Continuing our look at Civil War sites in St. Augustine, Florida, this is the main entrance or sally port to the historic Castillo de San Marcos.
Now a national monument, the Castillo is the oldest masonry fort in the continental United States. Construction on the Spanish fortress began in 1672 and it took decades to complete. St. Augustine was already 107 years old when work started on the Castillo.
The old fort withstood massive English sieges during the 18th century, but never fell. The unique coquina rock from which it was constructed absorbed the British cannon shot without shattering and even a bombardment that lasted for nearly 30 days failed to breach the walls.
The fort was held by a Ordnance Sergeant at the beginning of the Civil War, but was seized by state militia troops on January 7, 1861, as Florida was still considering the issue of secession.
The Confederate troops held the fort until the spring of 1862, when they evacuated St. Augustine as Union ships approached the historic city. Two companies of troops were occupying the old fort at the time of the withdrawal.
It is interesting to note that despite the obvious antiquity of the fort (it was nearly 200 years old at the time), one of the Union naval officers described it as one of two "strong" positions that had been returned to Union hands.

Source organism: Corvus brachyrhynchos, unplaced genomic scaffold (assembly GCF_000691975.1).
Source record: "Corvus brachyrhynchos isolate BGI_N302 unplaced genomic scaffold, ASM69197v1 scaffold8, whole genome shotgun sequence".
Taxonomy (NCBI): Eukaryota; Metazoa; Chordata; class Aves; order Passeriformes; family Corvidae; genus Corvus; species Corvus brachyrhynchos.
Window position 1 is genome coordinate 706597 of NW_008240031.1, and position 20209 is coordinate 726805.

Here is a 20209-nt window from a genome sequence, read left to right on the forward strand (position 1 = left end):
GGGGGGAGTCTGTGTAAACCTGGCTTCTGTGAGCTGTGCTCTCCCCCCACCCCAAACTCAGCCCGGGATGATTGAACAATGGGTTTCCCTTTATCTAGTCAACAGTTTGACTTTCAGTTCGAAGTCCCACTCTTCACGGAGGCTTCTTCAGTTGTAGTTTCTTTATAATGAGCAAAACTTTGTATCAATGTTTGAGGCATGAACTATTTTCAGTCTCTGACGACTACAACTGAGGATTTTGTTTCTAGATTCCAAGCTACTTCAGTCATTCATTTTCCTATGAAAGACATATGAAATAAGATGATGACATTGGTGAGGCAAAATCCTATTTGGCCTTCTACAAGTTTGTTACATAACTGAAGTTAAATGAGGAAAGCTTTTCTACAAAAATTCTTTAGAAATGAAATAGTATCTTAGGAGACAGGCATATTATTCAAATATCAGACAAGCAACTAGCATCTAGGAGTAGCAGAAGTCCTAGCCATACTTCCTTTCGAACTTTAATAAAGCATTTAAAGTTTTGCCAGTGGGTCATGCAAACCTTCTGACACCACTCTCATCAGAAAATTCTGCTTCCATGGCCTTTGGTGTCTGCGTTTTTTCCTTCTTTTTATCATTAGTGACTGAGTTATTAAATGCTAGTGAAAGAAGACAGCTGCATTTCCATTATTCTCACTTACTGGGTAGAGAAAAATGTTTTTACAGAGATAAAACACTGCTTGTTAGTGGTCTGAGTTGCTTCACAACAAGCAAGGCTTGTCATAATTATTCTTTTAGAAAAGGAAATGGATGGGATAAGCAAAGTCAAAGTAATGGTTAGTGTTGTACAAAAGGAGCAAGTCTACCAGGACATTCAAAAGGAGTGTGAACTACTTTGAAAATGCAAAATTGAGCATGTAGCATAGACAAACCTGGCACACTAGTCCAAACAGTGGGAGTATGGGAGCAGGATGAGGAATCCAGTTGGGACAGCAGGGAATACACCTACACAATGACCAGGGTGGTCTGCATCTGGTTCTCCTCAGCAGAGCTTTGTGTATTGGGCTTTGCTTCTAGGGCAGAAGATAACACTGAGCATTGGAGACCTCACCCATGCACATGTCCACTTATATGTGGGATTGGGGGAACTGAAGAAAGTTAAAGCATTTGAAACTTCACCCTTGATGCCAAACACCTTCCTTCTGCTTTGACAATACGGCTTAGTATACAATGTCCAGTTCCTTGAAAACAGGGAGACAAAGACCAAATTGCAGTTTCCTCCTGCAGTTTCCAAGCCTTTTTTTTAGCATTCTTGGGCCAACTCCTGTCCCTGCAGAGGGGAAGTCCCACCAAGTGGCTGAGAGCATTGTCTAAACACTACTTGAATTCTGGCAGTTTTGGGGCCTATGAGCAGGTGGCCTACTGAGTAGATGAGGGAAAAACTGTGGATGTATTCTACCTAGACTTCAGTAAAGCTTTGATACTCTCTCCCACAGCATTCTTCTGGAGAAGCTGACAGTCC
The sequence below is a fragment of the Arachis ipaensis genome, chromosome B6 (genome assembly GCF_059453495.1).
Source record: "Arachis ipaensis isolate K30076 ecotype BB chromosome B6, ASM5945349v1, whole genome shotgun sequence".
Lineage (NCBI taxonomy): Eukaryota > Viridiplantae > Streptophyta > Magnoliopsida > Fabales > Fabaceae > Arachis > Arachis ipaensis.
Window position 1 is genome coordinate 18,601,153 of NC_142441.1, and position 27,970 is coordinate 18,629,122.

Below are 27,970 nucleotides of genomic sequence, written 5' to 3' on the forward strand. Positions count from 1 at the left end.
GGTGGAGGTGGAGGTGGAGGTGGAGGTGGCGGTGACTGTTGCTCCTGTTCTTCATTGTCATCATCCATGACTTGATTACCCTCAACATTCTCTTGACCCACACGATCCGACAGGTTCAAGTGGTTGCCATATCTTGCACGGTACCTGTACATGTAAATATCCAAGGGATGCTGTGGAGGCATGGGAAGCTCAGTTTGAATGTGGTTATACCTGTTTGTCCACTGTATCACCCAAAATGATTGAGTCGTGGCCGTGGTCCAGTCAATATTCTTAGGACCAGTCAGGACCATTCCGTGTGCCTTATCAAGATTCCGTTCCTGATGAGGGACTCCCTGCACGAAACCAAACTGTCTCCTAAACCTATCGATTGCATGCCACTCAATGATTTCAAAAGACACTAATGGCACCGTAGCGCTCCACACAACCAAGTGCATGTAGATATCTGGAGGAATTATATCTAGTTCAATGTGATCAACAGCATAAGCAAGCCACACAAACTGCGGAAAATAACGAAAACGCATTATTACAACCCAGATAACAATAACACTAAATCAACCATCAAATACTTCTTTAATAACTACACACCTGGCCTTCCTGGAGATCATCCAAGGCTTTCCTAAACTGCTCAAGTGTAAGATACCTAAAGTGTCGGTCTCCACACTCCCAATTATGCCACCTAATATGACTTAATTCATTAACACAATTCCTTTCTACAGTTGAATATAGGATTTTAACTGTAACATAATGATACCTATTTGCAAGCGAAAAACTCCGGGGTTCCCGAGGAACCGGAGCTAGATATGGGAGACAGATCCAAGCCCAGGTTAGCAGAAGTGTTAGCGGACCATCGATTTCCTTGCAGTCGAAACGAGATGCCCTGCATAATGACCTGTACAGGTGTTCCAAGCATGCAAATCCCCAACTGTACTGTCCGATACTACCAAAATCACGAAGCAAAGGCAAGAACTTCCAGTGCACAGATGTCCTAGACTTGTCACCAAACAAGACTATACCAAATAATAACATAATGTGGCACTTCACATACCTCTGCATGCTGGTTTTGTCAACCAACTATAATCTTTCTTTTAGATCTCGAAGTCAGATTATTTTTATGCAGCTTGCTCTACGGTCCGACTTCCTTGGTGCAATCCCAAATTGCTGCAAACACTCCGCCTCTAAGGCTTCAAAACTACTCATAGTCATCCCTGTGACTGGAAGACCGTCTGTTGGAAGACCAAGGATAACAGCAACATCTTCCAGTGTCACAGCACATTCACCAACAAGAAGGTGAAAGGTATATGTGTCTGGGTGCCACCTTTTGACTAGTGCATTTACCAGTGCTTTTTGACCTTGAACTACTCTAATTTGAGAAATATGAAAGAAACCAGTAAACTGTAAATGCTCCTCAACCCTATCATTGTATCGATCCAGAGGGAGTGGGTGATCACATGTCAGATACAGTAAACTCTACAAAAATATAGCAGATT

It has long been thought that because of its age, the Castillo would not have been able to withstand an attack, but this is questionable. In fact, it might have proved a tough nut to crack. The walls of the old Spanish fortress were massive and the Castillo was designed to make an infantry attack extremely difficult. In fact, the fort withstood a 52 day assault at one point and the attacking infantry got nowhere near the walls.
The inlet to the harbor and Matanzas Bay was shallow and extremley difficult for warships to navigate, as the Union navy found out when it tried to send in a ship to to find out if St. Augustine had been evacuated. The vessel couldn't make it in and had to send in boat parties and then contrary winds caused all kinds of nightmares for the effort. In other words, Union warships would have been positioned miles away in any attempt to bombard the works.
Anastasia Island separates Matanzas Bay from the Atlantic and Union forces could have placed artillery there, but it would not have been easy. Shallows called "conch island" are offshore of Anastasia and would have obstructed efforts to land artillery. In addition, Anastasia Island is within 2 miles of the Castillo. Placing guns at that range would have been created a turkey shoot for the heavy artillery in the fort's water battery.
To the north, vast salt marshes stretch away to the horizon and to the west, the San Sebastian River forms a natural moat around the city. In other words, it would have been very difficult to move enough artillery into position to reduce the fort.
Our series on St. Augustine will continue. Until then, you can read more by visiting www.exploresouthernhistory.com and looking for the St. Augustine heading.